Daring to Doubt

Without the courage to doubt, Christians (and the same applies to many other religious believers) cannot do what we are called to do.

In times of suffering, people doubt not merely the existence of God, but their entire worldviews. We are called to comfort those who suffer. But we cannot do so with the confidence of Job’s friends, sure that our theologies are correct and that our role as comforters is to make sure the sufferer’s theology does not change in the process of suffering. We are called to draw alongside the sufferer and put our own faith at risk – for that is what it means to share with them in their suffering to the limited extent that we can. If our faith comes out the other side exactly the same way it went in, then we haven’t done it properly.

Sharing our faith is another thing that we are called to do. And likewise, you cannot share your faith with someone who does not adhere to it – and thus doubts at least some major elements of your worldview – without engaging those doubts. Simply asserting that they are wrong is not sharing your faith. To be any good as an apologist for your own viewpoint (and there are so many bad ones these days that the word “apologetics” has come to denote sharing one’s faith in a manner that only those who already accept it would find convincing), you must not merely build bridges to those who doubt what you believe, you must cross those bridges to meet them. Once you are able to view your beliefs from their standpoint of doubt, only then will it become clear whether the best thing to so is to bring them back across the bridge with you – whether all the way or partially – or to both travel on together by a different route.

Doubt is the only way to accomplish some of the most fundamental components of a life of faith lived in the world. If you’ve been shielding your faith from doubt, then you doubt it already. You just don’t doubt it with the courage needed to truly bring it into the world in a way that has the potential to positively transform you and/or others.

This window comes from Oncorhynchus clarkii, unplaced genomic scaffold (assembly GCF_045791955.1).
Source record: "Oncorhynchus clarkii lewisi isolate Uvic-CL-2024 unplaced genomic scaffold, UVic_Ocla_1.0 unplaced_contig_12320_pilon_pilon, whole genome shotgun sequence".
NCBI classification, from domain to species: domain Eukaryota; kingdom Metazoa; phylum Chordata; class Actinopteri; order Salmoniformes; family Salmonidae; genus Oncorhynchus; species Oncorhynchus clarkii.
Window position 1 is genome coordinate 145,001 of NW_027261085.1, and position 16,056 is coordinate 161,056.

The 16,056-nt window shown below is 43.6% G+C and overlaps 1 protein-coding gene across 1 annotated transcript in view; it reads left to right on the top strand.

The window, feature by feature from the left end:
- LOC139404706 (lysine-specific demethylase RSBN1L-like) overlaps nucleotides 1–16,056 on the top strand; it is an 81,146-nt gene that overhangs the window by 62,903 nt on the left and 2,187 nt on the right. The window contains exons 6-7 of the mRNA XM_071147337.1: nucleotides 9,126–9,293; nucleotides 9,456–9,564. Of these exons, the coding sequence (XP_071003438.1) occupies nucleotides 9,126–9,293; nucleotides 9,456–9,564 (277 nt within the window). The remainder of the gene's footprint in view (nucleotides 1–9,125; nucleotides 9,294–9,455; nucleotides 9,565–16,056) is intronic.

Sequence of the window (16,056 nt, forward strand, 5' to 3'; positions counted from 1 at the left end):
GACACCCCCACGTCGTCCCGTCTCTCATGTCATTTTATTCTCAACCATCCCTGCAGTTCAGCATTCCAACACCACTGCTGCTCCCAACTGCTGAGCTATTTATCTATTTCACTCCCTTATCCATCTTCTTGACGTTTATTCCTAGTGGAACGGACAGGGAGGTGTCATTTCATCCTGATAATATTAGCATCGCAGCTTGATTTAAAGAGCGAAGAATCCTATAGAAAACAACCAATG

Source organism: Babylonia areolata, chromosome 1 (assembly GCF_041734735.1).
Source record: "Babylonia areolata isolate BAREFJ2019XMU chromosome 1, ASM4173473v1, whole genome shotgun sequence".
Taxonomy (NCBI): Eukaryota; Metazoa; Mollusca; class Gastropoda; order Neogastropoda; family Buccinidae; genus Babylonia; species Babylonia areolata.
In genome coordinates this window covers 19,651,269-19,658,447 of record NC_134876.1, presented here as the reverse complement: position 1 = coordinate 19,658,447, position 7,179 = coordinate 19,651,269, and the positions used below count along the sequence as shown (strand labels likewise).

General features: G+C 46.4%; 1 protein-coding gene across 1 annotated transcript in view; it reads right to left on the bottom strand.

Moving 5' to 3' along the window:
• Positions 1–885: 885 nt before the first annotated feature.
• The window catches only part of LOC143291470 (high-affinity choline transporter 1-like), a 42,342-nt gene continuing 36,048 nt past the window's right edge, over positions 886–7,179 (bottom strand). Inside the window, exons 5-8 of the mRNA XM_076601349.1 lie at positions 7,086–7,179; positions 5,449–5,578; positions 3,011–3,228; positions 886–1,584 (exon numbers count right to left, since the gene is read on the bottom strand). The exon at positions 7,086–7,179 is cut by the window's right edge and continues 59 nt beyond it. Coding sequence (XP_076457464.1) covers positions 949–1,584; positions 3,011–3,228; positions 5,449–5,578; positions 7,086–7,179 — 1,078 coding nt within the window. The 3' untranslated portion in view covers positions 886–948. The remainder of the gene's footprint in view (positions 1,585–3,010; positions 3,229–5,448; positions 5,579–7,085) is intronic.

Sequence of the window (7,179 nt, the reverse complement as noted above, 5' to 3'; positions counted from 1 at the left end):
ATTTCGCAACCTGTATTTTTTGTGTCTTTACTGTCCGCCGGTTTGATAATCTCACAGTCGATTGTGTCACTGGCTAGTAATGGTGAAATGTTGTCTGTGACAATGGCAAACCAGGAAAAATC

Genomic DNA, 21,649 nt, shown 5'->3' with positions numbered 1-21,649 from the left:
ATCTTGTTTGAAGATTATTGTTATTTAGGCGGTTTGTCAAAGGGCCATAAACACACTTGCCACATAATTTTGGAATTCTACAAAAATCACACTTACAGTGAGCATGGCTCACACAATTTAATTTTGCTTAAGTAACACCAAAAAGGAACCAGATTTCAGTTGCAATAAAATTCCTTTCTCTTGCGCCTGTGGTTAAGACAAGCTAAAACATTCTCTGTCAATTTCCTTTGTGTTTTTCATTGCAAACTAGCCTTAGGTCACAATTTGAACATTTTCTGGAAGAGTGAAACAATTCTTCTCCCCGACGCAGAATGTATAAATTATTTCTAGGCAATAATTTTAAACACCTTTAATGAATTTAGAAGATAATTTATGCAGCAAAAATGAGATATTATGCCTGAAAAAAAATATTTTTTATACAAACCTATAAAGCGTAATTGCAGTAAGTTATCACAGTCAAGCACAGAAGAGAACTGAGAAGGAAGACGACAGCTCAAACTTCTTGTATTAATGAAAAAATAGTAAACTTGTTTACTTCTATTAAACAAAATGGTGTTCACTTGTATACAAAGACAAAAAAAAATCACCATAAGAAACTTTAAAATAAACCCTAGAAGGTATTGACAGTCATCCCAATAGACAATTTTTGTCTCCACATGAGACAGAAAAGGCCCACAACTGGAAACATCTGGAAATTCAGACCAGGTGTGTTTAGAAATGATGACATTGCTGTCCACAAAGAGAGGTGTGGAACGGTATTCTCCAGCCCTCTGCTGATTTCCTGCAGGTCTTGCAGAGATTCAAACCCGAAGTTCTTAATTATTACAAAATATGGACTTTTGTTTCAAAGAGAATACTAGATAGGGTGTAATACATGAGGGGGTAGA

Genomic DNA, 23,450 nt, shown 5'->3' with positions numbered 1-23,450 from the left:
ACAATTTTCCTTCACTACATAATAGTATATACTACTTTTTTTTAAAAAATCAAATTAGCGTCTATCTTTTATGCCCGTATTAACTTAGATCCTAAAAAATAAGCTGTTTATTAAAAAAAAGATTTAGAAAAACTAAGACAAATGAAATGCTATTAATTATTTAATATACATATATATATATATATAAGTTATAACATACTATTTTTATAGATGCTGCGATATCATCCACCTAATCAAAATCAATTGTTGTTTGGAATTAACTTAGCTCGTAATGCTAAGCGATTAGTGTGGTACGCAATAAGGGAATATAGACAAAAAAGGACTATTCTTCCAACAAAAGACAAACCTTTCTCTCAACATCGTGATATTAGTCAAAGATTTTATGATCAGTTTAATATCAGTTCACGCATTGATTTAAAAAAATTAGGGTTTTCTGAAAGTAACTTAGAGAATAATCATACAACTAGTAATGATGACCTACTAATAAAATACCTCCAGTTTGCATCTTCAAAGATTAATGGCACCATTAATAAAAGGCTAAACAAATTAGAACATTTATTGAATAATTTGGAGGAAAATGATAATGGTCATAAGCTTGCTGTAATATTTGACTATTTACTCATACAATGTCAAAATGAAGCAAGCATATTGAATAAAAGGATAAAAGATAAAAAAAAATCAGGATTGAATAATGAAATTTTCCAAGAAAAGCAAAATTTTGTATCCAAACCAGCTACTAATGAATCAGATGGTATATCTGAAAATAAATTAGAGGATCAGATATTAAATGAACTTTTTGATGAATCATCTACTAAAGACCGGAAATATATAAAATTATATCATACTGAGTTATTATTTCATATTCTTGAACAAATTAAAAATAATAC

For further reading on this topic, I recommend Robert Davidson’s book The Courage to Doubt: Exploring an Old Testament Theme and of course Paul Tillich’s Dynamics of Faith.

  • spinkham

    Substitute “principles” for calling throughout and the same applies to humanists too.

    For an experimental psychological case for doubt in Christianity, see Richard Beck’s “The Authenticity of Faith: The Varieties and Illusions of Religious Experience”.

    Whatever your belief, terror management theory make a good case for seeing epistemic humility and perspective taking as virtues.

  • Pat68

    “We are called to comfort those who suffer. But we cannot do so with the confidence of Job’s friends, sure that our theologies are correct and that our role as comforters is to make sure the sufferer’s theology does not change in the process of suffering. We are called to draw alongside the sufferer and put our own faith at risk…”

    Which probably explains why some people are not good at being comforters–they’re afraid of the questions and doubt. They’d much rather brush aside others’ concerns and just speak some scripture “at” them as a panacea.

  • Nancy Madore

    This is an interesting and refreshing concept James. I grew up in a very strict religious household where I was strongly discouraged from so much as asking questions. Even as a child, I couldn’t help feeling that my teachers were afraid questions…which to me, indicated an incredible lack of faith. I’ve always felt that people should never be afraid to expand their knowledge, nor should they need others to validate their own beliefs. These things violate the very premise of faith.


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